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Following the Cordeiro Name

Who were our ancestors? Where did they come from? Why did they end up in Asia? Our curiosity got the better of us and we started to dig, research, read and ask questions. After analysing our data, we think that we can offer this explanation.

In our search for our roots, we have determined that the name Cordeiro was a name taken on by the Sephardi Jews.

...nature-derived surnames
introduced to Portugal by ancient
Portuguese Jews
include Cordeiro (lamb) ...

The term Sephardic Jews is used to describe descendants of Jews living in the Iberian Peninsula. Sephardi comes from the Hebrew word sephard which means far away. The Jews in the Iberian Peninsula were far away from their homeland, living in exile, the reason for which is beyond the scope here.

Like Jews in other parts of Europe, the Jews in the Iberian Peninsula were also tormented [1]. Under the Alhambra decree of 1492, Jews were banished from Spain. If they chose to remain, they had to adopt the Christian faith. This conversion meant taking on a new name. Some converted fully while others took on a Christian name but continued practising Judaism in secret. Several years later, Portugal also expelled Jews during the reign of King Manuel in 1497. [1,2]

The names Cordero (Spanish) and Cordeiro (Portuguese), which mean lamb, appear in many resources [3,4] listing names adopted by the Sephardi Jews to protect themselves. The Sephardi changed their original Jewish names to those of animals and plants in the language of the country they lived in to avoid detection. Having the same meaning helped them easily find and identify related family members.


According to the publication, Armorial Lusitano : Genealogy and Heraldry, the name Cordeiro is not of ancient origins and is likely to have its initial use as a nickname. It is also likely to be of Spanish origins (Cordero).

From the above research on the origin and meaning of the Cordeiro name and the fact that our earliest known recorded ancestors (as listed on this web site) were from the Portuguese-ruled Azores, we can broadly surmise that the first Cordeiros were Sephardi Jews who lived in the Iberian Peninsula and later fled Spain to Portugal to avoid persecution. From there, they eventually made their way to the Azores. However, the Jewish origin of the name Cordeiro does not necessarily mean that the particular Cordeiro family from whom we have descended were Jews as it is difficult to prove lineage back to the new or forced Christians.

Migration and Settlement of the Azores

The exact date of discovery of the Azores is disputed but is widely estimated to be between 1427 and 1432. It was not until the end of the 1450s that all the nine islands were discovered. In 1439, Prince Henry received orders from his nephew, King Afonso V, to settle the islands. The pace of settlement on the nine islands varied. Chronicles from the 16th and 17th centuries registering personal names and origin reflect that settlers arrived mostly from the mainland regions of Algarve, Alentejo, Beira-Alta, Entre-Douro and the Lisbon area. The majority of settlers came from the lower classes and saw immigration as an opportunity to attain a better life in a new land. Far less common were settlers with high social standing. Whilst these were voluntary migrations, the situation of the Jews, expelled from the Kingdom by order of King Manuel I in 1496 is an example of how the Azores served as a dumping ground for so-called "undesirable" groups of individuals which also included the Moors and recent converts (conversos).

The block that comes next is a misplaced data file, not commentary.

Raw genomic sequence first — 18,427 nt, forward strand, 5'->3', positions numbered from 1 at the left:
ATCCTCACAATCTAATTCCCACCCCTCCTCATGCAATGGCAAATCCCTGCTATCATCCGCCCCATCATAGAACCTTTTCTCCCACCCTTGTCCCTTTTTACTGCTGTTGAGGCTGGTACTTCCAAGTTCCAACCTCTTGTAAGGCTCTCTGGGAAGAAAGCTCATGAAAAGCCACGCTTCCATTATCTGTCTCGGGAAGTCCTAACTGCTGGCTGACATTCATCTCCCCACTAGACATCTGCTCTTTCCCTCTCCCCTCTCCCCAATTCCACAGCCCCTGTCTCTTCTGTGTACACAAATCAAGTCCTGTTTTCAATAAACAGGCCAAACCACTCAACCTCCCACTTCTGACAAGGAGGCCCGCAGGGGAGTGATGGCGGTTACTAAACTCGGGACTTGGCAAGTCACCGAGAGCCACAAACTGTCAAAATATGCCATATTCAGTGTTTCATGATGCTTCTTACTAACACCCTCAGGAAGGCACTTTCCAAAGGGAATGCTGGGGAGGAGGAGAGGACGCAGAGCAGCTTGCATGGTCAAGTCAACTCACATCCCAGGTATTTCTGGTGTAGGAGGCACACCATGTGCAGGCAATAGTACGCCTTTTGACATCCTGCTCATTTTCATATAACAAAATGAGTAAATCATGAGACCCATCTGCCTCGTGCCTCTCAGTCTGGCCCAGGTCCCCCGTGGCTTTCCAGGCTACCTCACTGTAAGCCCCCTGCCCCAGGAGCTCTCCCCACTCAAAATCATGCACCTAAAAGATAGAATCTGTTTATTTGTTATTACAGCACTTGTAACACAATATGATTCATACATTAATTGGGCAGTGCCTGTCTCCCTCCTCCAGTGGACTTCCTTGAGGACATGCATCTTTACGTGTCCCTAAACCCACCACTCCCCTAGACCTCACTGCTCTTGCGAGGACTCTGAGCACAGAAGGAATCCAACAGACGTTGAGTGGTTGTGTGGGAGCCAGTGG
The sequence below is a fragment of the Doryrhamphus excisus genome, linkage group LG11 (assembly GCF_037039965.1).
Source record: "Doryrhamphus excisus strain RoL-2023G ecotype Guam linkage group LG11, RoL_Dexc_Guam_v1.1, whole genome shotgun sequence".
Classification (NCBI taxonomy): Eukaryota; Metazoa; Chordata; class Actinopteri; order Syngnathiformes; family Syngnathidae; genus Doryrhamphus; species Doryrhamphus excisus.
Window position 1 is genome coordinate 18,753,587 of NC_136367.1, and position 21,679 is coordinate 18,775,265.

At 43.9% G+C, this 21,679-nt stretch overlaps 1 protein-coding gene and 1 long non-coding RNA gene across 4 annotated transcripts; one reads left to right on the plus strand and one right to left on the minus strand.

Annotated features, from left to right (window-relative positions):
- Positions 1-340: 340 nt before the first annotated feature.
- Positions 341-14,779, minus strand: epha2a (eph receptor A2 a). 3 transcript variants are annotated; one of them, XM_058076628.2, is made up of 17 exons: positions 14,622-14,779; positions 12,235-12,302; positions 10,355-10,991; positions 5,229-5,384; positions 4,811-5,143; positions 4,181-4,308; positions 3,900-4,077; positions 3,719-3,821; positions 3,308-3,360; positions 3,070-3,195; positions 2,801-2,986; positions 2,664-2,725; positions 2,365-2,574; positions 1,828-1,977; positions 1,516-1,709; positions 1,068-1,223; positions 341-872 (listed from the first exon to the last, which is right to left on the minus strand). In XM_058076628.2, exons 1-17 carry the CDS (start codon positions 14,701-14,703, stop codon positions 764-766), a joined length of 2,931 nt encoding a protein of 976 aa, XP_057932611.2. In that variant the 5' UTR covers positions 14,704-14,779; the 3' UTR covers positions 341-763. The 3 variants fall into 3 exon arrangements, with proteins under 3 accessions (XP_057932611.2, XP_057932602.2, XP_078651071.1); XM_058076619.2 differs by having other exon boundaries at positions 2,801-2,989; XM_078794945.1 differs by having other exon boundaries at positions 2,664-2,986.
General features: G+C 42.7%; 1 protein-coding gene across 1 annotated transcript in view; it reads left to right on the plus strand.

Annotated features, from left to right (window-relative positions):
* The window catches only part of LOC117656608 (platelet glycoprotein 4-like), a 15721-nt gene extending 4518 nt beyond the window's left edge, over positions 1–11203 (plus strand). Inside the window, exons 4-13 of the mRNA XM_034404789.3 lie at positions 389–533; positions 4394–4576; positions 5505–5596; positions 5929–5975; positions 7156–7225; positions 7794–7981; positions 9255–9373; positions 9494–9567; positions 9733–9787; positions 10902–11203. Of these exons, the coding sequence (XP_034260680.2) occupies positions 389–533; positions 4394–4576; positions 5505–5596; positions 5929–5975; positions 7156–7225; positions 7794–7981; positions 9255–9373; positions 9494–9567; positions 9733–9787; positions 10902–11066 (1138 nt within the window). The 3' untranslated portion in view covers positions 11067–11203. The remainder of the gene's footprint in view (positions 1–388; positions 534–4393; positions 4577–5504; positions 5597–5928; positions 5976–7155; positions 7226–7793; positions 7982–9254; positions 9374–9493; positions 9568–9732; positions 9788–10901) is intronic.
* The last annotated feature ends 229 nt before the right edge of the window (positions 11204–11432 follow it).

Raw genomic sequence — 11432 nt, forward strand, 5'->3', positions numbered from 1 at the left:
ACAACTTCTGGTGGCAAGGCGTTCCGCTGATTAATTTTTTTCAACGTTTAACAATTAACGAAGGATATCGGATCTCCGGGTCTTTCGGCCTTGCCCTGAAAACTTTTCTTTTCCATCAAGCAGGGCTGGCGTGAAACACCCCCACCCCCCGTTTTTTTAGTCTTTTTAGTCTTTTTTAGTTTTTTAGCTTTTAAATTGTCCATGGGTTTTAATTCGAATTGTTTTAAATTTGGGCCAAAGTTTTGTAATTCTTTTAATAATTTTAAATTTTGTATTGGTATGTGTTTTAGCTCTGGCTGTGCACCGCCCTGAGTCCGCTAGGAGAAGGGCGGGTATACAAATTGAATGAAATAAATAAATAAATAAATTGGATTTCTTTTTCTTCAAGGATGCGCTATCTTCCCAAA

The population of the Azores was not limited to migration from mainland Portugal, but included people from other parts of Europe including Flanders, Genoa, Florence, France and England among others.

DNA analysis of today's Azorean population show the highest percentage of Jewish ancestry is found in the Central group of islands - Pico, Sao Miguel and Terceira, the latter being the island that our ancestors are from.

The Azores and the East Indies trade

Meanwhile in Europe, because of its strategic location in the Atlantic, the Azores was used as a resupply depot and trading station for ships engaged in the discovery of the new world. Terceira, the island on which our known ancestor was born, began to play an important role in the history of navigation during the 15th and 16th centuries, as a port of call for the caravels and galleons engaged in the Portuguese East Indies trade and for those bringing back the wealth from the Americas. During this period Terceira was an emporium for the gold, silver, diamonds and spices brought from these continents.

Those in search of adventure or a better life, grasped the opportunity to travel on one of these ships to Asia to eventually settle in the new found lands.

One such place was Macau. When Macau officially became a Portuguese settlement in 1557, Portuguese merchants flocked there. This continued over the next two centuries as trade with Asia flourished. It was this trade and settlement of Macau that brought our ancestors to Asia.

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